Attributing the costs of health & social care Research & Development (AcoRD)
This was published under the 2010 to 2015 Conservative and Liberal Democrat coalition government
The Department and the Association of Medical Research Charities (AMRC) announce the publication of new guidelines for attributing the costs…
The Department and the Association of Medical Research Charities (AMRC) announce the publication of new guidelines for attributing the costs of health and social care research and development (AcoRD).
AcoRD establishes a mechanism for the Department to meet some of the costs of charity-funded research in the NHS, for charities that are members of AMRC. The agreement recognises the unique contribution medical research charities make to excellent research in the NHS - of the over 3,000 clinical studies conducted in the NHS in 2009-10, 37 per cent were funded by AMRC member charities and charities spend more than £1bn on research each year.
Health research is a core NHS activity and the Health and Social Care Act (2012) puts research at the heart of the NHS for everyone. Public funders - the government, through the National Institute of Health Research (the research arm of the Department of Health) and Research Councils - and medical research charities working together with the private sector, make the NHS one of the world’s leading organisations for hosting clinical and applied health research. Through the AcoRD guidance the Department of Health has recognised that charities are a special case because their funds come from donations by patients and the public.
The AcoRD guidance clarifies the distinction between the three categories of costs associated with non-commercial research studies:
- Research Costs
- NHS Support Costs
- Treatment Costs.
Annex A provides an exemplar set of common activities that have been attributed to the three specific cost categories and Annex B provides a list of Frequently Asked Questions (FAQs). These Annexes will be updated on a regular basis and users need to ensure that they refer to the latest version when attributing the costs of research.
The AcoRD guidance supersedes earlier guidance contained in Attributing Revenue Costs of non-commercial research in the NHS (ARCO) and must be used to attribute the costs of research taking place in the NHS where the outline or full grant funding application is submitted to funders from 1 October 2012. The AcoRD guidance should not be applied retrospectively to studies contracted prior to 1 October 2013 where the full application for funding was submitted before 1 October 2012.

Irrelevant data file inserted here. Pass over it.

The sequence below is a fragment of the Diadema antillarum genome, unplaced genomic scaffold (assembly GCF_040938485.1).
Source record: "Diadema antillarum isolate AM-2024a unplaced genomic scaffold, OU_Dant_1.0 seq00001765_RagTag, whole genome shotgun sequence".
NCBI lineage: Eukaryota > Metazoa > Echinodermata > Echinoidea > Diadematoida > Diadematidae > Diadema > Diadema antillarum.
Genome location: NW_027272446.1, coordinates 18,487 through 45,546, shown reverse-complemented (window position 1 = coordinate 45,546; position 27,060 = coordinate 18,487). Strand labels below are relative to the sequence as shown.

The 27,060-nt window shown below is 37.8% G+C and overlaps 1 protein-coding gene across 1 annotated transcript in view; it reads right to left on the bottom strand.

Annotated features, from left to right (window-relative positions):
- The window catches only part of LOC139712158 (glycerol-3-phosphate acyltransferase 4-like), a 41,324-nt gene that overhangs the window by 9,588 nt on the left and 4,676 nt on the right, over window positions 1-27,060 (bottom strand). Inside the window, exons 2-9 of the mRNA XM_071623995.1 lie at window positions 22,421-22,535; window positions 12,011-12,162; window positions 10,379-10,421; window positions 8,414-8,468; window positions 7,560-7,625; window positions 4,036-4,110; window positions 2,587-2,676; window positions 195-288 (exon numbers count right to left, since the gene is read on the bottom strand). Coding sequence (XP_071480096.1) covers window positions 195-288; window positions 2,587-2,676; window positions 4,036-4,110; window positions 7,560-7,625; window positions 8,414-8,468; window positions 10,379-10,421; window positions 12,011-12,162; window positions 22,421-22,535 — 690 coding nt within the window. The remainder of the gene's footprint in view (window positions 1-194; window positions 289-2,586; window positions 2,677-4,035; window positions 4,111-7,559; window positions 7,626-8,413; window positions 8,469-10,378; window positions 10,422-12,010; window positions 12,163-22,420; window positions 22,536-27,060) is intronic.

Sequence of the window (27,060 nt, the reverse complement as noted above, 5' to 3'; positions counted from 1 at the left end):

‘We polled nearly 1,000 adults last year; 92 per cent told us they believe it’s important for the NHS to support research funded by charities. We welcome the helpful approach of the Department of Health in developing AcoRD which does just that. This Department of Health support will maximise the investment of charity funds in NHS research so that the money goes directly towards funding research that leads to better health outcomes for patients.’
Harpal Kumar, chief executive of Cancer Research UK, said:
‘Today’s announcement recognises the vital contribution that charities like Cancer Research UK make towards funding medical research in the UK. As a charity we fund the majority of NHS cancer trials - research that is driving forward huge progress and saving lives from cancer. This vital work wouldn’t be possible without the huge generosity of our supporters and, by working in partnership with the Department of Health, we can ensure we continue to make the best possible use of their donations.’
Professor Dame Sally C Davies, Chief Medical Officer and Chief Scientific Adviser for the Department of Health, said:
‘Clarifying the principles for attributing the costs of research will help medical research charities continue to make a major contribution to improving health outcomes.’
Read Attributing the costs of health & social care research and Development (AcoRD) and accompanying documents
The document should be read in conjunction with Guidance on funding excess treatment costs related to non-commercial research studies and applying for a subvention.